Integrating dynamic stopping, transfer learning and language models in an adaptive zero-training ERP speller

Pieter Jan Kindermans, Michael Tangermann, Klaus Robert Müller, Benjamin Schrauwen

Research output: Contribution to journalArticle

55 Citations (Scopus)

Abstract

Objective. Most BCIs have to undergo a calibration session in which data is recorded to train decoders with machine learning. Only recently zero-training methods have become a subject of study. This work proposes a probabilistic framework for BCI applications which exploit event-related potentials (ERPs). For the example of a visual P300 speller we show how the framework harvests the structure suitable to solve the decoding task by (a) transfer learning, (b) unsupervised adaptation, (c) language model and (d) dynamic stopping. Approach. A simulation study compares the proposed probabilistic zero framework (using transfer learning and task structure) to a state-of-the-art supervised model on n = 22 subjects. The individual influence of the involved components (a)-(d) are investigated. Main results. Without any need for a calibration session, the probabilistic zero-training framework with inter-subject transfer learning shows excellent performance - competitive to a state-of-the-art supervised method using calibration. Its decoding quality is carried mainly by the effect of transfer learning in combination with continuous unsupervised adaptation. Significance. A high-performing zero-training BCI is within reach for one of the most popular BCI paradigms: ERP spelling. Recording calibration data for a supervised BCI would require valuable time which is lost for spelling. The time spent on calibration would allow a novel user to spell 29 symbols with our unsupervised approach. It could be of use for various clinical and non-clinical ERP-applications of BCI.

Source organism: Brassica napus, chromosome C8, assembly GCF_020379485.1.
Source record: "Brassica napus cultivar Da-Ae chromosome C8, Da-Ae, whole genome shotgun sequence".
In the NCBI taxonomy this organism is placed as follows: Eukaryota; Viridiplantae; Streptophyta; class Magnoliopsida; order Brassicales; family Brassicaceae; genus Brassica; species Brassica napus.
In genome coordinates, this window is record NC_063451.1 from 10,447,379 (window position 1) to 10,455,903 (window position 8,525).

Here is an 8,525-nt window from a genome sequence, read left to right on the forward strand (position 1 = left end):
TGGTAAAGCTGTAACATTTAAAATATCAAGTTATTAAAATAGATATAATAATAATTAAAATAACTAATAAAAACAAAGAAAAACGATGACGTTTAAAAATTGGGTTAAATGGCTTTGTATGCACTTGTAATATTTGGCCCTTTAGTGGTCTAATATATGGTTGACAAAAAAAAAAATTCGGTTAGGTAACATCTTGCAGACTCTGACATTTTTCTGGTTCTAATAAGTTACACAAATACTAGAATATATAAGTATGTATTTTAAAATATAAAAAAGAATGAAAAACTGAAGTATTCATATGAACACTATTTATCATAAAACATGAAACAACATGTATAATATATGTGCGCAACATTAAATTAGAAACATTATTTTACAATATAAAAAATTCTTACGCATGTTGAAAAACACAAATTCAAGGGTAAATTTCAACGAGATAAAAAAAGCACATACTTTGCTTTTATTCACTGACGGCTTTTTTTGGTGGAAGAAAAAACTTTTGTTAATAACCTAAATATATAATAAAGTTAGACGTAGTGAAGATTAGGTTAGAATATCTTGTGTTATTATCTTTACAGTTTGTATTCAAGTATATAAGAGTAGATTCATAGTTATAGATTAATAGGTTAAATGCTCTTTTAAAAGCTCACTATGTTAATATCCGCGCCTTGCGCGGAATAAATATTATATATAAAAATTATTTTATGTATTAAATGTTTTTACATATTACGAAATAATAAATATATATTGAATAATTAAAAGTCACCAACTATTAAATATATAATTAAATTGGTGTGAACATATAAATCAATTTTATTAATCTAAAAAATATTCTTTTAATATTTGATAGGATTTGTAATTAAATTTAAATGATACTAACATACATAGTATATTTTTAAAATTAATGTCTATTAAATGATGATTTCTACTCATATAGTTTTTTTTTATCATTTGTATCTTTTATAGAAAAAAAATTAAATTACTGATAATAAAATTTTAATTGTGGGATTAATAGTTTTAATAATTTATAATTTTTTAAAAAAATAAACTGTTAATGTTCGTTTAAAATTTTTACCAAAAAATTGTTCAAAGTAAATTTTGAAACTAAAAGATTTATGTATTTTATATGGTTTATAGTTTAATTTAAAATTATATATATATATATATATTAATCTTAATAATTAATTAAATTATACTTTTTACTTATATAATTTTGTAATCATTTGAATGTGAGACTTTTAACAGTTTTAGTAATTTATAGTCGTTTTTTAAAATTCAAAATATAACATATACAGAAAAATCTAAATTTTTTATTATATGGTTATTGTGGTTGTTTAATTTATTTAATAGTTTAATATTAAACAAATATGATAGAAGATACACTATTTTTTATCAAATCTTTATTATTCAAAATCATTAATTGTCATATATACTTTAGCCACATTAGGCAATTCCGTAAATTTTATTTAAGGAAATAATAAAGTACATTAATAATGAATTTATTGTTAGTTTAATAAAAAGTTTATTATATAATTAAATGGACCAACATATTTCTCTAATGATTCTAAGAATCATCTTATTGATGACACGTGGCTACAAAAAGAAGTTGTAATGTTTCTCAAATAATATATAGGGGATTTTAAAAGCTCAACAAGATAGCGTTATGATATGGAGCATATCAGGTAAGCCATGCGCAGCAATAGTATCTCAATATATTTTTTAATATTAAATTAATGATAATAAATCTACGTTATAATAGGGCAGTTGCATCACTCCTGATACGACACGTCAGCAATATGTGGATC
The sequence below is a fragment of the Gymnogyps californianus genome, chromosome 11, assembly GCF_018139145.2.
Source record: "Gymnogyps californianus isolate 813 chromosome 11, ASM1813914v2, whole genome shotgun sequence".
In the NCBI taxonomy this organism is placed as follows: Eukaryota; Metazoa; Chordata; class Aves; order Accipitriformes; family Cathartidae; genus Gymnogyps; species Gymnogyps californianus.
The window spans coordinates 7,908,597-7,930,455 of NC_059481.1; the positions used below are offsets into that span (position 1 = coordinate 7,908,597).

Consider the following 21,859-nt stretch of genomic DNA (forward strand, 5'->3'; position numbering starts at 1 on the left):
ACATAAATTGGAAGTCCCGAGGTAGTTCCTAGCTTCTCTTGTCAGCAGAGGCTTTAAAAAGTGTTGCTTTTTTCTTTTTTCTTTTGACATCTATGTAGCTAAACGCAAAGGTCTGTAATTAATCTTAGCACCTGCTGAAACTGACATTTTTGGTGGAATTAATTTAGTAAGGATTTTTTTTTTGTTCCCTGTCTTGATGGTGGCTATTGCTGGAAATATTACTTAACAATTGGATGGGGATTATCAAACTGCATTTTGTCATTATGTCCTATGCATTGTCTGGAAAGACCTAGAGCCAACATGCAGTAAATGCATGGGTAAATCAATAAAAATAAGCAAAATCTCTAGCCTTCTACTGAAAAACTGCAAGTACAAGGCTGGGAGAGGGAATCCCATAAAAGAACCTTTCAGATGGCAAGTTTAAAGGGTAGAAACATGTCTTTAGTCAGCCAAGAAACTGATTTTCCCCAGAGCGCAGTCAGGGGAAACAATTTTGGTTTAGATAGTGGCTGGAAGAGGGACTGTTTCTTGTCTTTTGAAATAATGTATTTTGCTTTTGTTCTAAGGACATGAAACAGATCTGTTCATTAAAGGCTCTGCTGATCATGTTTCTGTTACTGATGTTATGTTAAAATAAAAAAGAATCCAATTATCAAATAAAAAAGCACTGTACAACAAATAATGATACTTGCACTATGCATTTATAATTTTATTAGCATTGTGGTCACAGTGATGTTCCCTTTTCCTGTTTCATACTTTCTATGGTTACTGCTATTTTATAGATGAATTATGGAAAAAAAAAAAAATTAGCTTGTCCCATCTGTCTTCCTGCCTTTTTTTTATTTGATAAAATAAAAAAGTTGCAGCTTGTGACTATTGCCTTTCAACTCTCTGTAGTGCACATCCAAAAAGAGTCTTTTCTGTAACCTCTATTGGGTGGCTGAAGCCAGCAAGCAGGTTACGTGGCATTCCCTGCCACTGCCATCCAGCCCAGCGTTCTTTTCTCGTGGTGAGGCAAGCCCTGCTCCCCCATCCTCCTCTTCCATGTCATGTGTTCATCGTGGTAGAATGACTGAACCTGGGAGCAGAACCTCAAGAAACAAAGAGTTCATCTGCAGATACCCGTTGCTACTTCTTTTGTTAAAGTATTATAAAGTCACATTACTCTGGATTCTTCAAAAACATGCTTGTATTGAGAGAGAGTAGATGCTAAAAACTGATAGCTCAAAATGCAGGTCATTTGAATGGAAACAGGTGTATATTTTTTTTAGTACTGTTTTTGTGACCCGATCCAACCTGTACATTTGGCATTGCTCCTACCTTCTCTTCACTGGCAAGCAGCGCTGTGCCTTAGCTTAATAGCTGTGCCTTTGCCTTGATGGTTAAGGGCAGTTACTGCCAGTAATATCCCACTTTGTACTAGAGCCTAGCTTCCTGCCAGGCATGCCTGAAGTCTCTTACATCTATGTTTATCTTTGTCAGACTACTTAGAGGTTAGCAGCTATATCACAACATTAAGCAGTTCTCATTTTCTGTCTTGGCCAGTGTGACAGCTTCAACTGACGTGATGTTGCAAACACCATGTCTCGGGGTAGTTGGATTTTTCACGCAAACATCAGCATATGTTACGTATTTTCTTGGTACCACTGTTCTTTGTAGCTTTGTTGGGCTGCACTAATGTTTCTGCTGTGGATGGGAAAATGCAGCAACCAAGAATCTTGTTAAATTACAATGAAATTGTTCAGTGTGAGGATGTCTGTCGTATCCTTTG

Original languageEnglish
Article number035005
JournalJournal of Neural Engineering
Volume11
Issue number3
DOIs
Publication statusPublished - 2014 Jun

Keywords

  • BCI
  • P300
  • Speller matrix
  • Subject-to-subject transfer
  • Unsupervised learning
  • Visual event-related potentials

ASJC Scopus subject areas

  • Biomedical Engineering
  • Cellular and Molecular Neuroscience

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